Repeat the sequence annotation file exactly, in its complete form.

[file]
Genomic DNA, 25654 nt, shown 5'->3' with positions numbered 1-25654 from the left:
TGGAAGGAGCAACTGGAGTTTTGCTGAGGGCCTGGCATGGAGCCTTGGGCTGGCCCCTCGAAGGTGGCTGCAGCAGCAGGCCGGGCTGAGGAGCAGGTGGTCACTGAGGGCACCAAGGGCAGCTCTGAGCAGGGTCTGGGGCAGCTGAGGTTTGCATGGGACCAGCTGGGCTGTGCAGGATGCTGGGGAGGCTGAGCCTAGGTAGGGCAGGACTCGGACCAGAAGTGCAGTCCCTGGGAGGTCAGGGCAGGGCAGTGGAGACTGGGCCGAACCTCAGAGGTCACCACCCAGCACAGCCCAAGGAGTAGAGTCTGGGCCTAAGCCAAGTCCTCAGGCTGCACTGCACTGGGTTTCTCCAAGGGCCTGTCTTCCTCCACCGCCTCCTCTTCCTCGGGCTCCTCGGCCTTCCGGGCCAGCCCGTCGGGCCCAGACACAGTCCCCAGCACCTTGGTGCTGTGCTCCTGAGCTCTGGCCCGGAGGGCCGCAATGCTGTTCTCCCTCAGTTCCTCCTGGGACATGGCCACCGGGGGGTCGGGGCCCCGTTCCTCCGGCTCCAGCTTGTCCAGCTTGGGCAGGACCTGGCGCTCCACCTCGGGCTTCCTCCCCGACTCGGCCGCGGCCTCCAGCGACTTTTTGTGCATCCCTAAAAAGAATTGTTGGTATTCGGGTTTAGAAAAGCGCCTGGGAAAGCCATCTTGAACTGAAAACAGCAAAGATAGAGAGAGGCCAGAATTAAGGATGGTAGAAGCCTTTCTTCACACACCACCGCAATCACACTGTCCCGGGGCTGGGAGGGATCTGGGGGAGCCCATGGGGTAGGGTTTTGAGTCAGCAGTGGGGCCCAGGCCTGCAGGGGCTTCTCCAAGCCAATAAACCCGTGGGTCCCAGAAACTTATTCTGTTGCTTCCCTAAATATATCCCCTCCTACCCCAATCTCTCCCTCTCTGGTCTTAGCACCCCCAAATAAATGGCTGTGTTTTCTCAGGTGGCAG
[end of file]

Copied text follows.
Genomic DNA, 25654 nt, shown 5'->3' with positions numbered 1-25654 from the left:
TGGAAGGAGCAACTGGAGTTTTGCTGAGGGCCTGGCATGGAGCCTTGGGCTGGCCCCTCGAAGGTGGCTGCAGCAGCAGGCCGGGCTGAGGAGCAGGTGGTCACTGAGGGCACCAAGGGCAGCTCTGAGCAGGGTCTGGGGCAGCTGAGGTTTGCATGGGACCAGCTGGGCTGTGCAGGATGCTGGGGAGGCTGAGCCTAGGTAGGGCAGGACTCGGACCAGAAGTGCAGTCCCTGGGAGGTCAGGGCAGGGCAGTGGAGACTGGGCCGAACCTCAGAGGTCACCACCCAGCACAGCCCAAGGAGTAGAGTCTGGGCCTAAGCCAAGTCCTCAGGCTGCACTGCACTGGGTTTCTCCAAGGGCCTGTCTTCCTCCACCGCCTCCTCTTCCTCGGGCTCCTCGGCCTTCCGGGCCAGCCCGTCGGGCCCAGACACAGTCCCCAGCACCTTGGTGCTGTGCTCCTGAGCTCTGGCCCGGAGGGCCGCAATGCTGTTCTCCCTCAGTTCCTCCTGGGACATGGCCACCGGGGGGTCGGGGCCCCGTTCCTCCGGCTCCAGCTTGTCCAGCTTGGGCAGGACCTGGCGCTCCACCTCGGGCTTCCTCCCCGACTCGGCCGCGGCCTCCAGCGACTTTTTGTGCATCCCTAAAAAGAATTGTTGGTATTCGGGTTTAGAAAAGCGCCTGGGAAAGCCATCTTGAACTGAAAACAGCAAAGATAGAGAGAGGCCAGAATTAAGGATGGTAGAAGCCTTTCTTCACACACCACCGCAATCACACTGTCCCGGGGCTGGGAGGGATCTGGGGGAGCCCATGGGGTAGGGTTTTGAGTCAGCAGTGGGGCCCAGGCCTGCAGGGGCTTCTCCAAGCCAATAAACCCGTGGGTCCCAGAAACTTATTCTGTTGCTTCCCTAAATATATCCCCTCCTACCCCAATCTCTCCCTCTCTGGTCTTAGCACCCCCAAATAAATGGCTGTGTTTTCTCAGGTGGCAG